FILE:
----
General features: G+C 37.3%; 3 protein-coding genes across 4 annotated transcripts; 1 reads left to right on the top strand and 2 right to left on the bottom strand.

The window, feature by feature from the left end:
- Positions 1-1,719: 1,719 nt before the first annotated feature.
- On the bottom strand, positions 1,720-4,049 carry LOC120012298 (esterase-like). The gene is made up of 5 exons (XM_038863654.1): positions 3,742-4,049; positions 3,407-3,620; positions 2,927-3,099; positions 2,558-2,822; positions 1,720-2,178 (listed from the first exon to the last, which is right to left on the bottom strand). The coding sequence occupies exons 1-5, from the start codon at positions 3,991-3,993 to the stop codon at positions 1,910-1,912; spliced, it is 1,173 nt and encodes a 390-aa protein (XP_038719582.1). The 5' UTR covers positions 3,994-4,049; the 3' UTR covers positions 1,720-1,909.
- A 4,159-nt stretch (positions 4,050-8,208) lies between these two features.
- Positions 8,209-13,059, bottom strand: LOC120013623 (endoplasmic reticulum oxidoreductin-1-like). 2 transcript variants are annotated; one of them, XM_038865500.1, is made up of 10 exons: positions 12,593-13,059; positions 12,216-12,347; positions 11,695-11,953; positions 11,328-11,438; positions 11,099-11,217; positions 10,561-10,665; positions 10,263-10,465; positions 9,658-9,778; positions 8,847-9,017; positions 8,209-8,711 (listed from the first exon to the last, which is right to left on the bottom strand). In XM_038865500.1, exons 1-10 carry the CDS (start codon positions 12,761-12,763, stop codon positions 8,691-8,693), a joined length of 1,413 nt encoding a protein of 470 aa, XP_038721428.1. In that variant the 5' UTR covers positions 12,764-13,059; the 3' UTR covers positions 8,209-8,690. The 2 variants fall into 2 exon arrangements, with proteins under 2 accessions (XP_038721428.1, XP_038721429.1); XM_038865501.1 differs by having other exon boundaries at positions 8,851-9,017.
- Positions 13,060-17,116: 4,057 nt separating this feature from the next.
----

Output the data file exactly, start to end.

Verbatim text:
General features: G+C 37.3%; 3 protein-coding genes across 4 annotated transcripts; 1 reads left to right on the top strand and 2 right to left on the bottom strand.

The window, feature by feature from the left end:
- Positions 1-1,719: 1,719 nt before the first annotated feature.
- On the bottom strand, positions 1,720-4,049 carry LOC120012298 (esterase-like). The gene is made up of 5 exons (XM_038863654.1): positions 3,742-4,049; positions 3,407-3,620; positions 2,927-3,099; positions 2,558-2,822; positions 1,720-2,178 (listed from the first exon to the last, which is right to left on the bottom strand). The coding sequence occupies exons 1-5, from the start codon at positions 3,991-3,993 to the stop codon at positions 1,910-1,912; spliced, it is 1,173 nt and encodes a 390-aa protein (XP_038719582.1). The 5' UTR covers positions 3,994-4,049; the 3' UTR covers positions 1,720-1,909.
- A 4,159-nt stretch (positions 4,050-8,208) lies between these two features.
- Positions 8,209-13,059, bottom strand: LOC120013623 (endoplasmic reticulum oxidoreductin-1-like). 2 transcript variants are annotated; one of them, XM_038865500.1, is made up of 10 exons: positions 12,593-13,059; positions 12,216-12,347; positions 11,695-11,953; positions 11,328-11,438; positions 11,099-11,217; positions 10,561-10,665; positions 10,263-10,465; positions 9,658-9,778; positions 8,847-9,017; positions 8,209-8,711 (listed from the first exon to the last, which is right to left on the bottom strand). In XM_038865500.1, exons 1-10 carry the CDS (start codon positions 12,761-12,763, stop codon positions 8,691-8,693), a joined length of 1,413 nt encoding a protein of 470 aa, XP_038721428.1. In that variant the 5' UTR covers positions 12,764-13,059; the 3' UTR covers positions 8,209-8,690. The 2 variants fall into 2 exon arrangements, with proteins under 2 accessions (XP_038721428.1, XP_038721429.1); XM_038865501.1 differs by having other exon boundaries at positions 8,851-9,017.
- Positions 13,060-17,116: 4,057 nt separating this feature from the next.